What Is Message Queuing?
Updated: June 25, 2007
Applies To: Windows Server 2008
Message Queuing (also known as MSMQ) is a messaging infrastructure and a development tool for creating distributed messaging applications for Microsoft Windows operating systems. Applications developed for Message Queuing send messages to queues, which are temporary storage locations, from which messages can proceed to their final destination as conditions permit. Such applications can communicate across heterogeneous networks and can send messages between computers that may be temporarily unable to connect to one another. Message Queuing provides guaranteed message delivery, efficient routing, security, support for sending messages within transactions, and priority-based messaging. Software products with these features are often referred to in the industry as message-queuing software, store and forward software, or message-oriented middleware.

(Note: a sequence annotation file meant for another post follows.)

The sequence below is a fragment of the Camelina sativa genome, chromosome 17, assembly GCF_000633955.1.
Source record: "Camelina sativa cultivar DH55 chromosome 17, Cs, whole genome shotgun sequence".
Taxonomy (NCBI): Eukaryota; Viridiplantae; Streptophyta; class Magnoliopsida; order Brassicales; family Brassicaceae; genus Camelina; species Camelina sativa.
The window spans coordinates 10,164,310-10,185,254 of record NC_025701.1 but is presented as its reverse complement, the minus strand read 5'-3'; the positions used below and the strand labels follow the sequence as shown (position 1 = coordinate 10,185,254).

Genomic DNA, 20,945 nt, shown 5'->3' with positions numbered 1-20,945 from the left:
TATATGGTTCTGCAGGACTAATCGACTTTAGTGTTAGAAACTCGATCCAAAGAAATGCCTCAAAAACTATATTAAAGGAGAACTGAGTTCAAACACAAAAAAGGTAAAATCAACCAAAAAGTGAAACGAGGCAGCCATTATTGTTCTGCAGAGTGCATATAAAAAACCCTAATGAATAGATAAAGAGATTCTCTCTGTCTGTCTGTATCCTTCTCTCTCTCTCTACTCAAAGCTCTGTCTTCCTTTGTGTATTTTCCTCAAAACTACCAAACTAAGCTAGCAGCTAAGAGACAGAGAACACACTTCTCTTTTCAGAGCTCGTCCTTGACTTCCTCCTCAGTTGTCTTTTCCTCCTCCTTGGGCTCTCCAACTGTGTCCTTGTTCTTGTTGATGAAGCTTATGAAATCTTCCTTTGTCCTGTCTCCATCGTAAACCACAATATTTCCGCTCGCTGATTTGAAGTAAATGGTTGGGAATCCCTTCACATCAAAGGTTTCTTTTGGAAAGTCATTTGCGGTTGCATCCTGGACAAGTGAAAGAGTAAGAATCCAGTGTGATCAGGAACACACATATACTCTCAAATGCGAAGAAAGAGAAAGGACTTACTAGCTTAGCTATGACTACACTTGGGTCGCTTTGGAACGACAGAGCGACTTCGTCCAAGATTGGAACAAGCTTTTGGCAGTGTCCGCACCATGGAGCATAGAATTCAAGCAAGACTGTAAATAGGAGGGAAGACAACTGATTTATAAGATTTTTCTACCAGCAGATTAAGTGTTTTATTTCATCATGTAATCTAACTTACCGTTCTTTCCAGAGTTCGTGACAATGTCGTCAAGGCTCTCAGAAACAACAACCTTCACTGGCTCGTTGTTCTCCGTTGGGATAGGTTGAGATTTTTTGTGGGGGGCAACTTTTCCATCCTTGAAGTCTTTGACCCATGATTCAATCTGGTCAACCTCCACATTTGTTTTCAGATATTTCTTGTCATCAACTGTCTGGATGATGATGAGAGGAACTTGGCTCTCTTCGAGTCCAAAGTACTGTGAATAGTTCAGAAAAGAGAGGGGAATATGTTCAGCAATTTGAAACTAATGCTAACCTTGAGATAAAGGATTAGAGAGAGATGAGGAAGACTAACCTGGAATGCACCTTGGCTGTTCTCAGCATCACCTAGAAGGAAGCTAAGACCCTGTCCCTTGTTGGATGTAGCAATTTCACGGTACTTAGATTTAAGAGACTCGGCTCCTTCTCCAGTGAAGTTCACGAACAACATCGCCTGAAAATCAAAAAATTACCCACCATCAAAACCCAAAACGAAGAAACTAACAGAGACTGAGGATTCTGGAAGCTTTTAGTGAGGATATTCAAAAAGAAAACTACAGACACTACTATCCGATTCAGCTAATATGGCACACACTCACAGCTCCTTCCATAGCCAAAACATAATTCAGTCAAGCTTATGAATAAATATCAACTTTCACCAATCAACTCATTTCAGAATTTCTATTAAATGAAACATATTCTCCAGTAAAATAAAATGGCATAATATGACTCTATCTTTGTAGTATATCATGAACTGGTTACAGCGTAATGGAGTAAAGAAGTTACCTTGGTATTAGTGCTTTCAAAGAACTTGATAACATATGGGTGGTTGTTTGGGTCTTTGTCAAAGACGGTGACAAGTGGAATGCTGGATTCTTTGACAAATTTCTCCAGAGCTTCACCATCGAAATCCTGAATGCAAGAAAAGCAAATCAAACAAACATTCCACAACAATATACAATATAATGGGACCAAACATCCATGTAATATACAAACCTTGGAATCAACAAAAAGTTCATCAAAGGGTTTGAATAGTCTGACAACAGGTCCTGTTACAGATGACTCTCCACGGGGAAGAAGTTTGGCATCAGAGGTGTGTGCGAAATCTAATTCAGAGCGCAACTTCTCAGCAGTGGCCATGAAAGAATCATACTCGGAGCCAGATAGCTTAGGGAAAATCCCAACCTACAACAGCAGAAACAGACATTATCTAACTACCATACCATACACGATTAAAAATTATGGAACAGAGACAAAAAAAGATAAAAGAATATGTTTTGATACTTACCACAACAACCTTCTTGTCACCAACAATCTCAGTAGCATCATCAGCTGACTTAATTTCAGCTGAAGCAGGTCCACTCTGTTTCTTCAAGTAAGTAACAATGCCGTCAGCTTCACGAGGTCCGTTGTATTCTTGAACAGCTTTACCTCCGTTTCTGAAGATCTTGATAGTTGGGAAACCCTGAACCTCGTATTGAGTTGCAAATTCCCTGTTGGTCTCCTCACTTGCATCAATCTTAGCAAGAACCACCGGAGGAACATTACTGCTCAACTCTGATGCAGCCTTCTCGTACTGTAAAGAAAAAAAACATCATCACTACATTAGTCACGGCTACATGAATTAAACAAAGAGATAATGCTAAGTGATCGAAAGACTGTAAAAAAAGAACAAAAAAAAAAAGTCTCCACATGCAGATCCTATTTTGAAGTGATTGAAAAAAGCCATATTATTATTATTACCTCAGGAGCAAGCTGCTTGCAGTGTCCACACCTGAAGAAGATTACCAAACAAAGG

Message Queuing is not a database and does not provide database functionality, but can be used together with a database, for example for message storage.
With Message Queuing, end users can communicate across networks and computers that may be offline, regardless of the current state of the network and computers. System administrators can use Message Queuing to efficiently manage large, complex networks of computers and message queues. Through Message Queuing, MIS decision makers get more reliable communication and more efficient use of network resources. Developers can focus on business logic instead of networking issues because Message Queuing effectively provides guaranteed network communication.
The current version of Message Queuing introduces several new features. For more details, see Message Queuing Features.